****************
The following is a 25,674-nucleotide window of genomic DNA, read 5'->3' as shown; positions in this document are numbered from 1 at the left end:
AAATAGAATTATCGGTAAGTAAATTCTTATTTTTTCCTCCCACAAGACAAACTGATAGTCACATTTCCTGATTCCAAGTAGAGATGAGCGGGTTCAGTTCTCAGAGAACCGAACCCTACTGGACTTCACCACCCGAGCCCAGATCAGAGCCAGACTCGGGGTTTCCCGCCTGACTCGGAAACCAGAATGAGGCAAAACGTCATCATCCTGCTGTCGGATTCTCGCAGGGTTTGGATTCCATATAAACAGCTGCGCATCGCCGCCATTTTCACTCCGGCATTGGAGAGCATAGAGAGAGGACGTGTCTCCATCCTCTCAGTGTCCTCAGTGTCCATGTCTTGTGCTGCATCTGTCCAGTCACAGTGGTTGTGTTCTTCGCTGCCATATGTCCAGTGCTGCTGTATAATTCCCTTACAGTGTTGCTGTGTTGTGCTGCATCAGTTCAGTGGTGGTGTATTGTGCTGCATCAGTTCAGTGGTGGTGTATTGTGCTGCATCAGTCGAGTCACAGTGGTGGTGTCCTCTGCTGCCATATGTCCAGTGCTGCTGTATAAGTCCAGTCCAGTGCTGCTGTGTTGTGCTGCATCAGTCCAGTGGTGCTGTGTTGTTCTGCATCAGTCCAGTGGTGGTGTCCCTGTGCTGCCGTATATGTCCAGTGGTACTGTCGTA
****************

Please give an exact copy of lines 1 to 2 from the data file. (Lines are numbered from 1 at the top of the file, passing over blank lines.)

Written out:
The following is a 25,674-nucleotide window of genomic DNA, read 5'->3' as shown; positions in this document are numbered from 1 at the left end:
AAATAGAATTATCGGTAAGTAAATTCTTATTTTTTCCTCCCACAAGACAAACTGATAGTCACATTTCCTGATTCCAAGTAGAGATGAGCGGGTTCAGTTCTCAGAGAACCGAACCCTACTGGACTTCACCACCCGAGCCCAGATCAGAGCCAGACTCGGGGTTTCCCGCCTGACTCGGAAACCAGAATGAGGCAAAACGTCATCATCCTGCTGTCGGATTCTCGCAGGGTTTGGATTCCATATAAACAGCTGCGCATCGCCGCCATTTTCACTCCGGCATTGGAGAGCATAGAGAGAGGACGTGTCTCCATCCTCTCAGTGTCCTCAGTGTCCATGTCTTGTGCTGCATCTGTCCAGTCACAGTGGTTGTGTTCTTCGCTGCCATATGTCCAGTGCTGCTGTATAATTCCCTTACAGTGTTGCTGTGTTGTGCTGCATCAGTTCAGTGGTGGTGTATTGTGCTGCATCAGTTCAGTGGTGGTGTATTGTGCTGCATCAGTCGAGTCACAGTGGTGGTGTCCTCTGCTGCCATATGTCCAGTGCTGCTGTATAAGTCCAGTCCAGTGCTGCTGTGTTGTGCTGCATCAGTCCAGTGGTGCTGTGTTGTTCTGCATCAGTCCAGTGGTGGTGTCCCTGTGCTGCCGTATATGTCCAGTGGTACTGTCGTA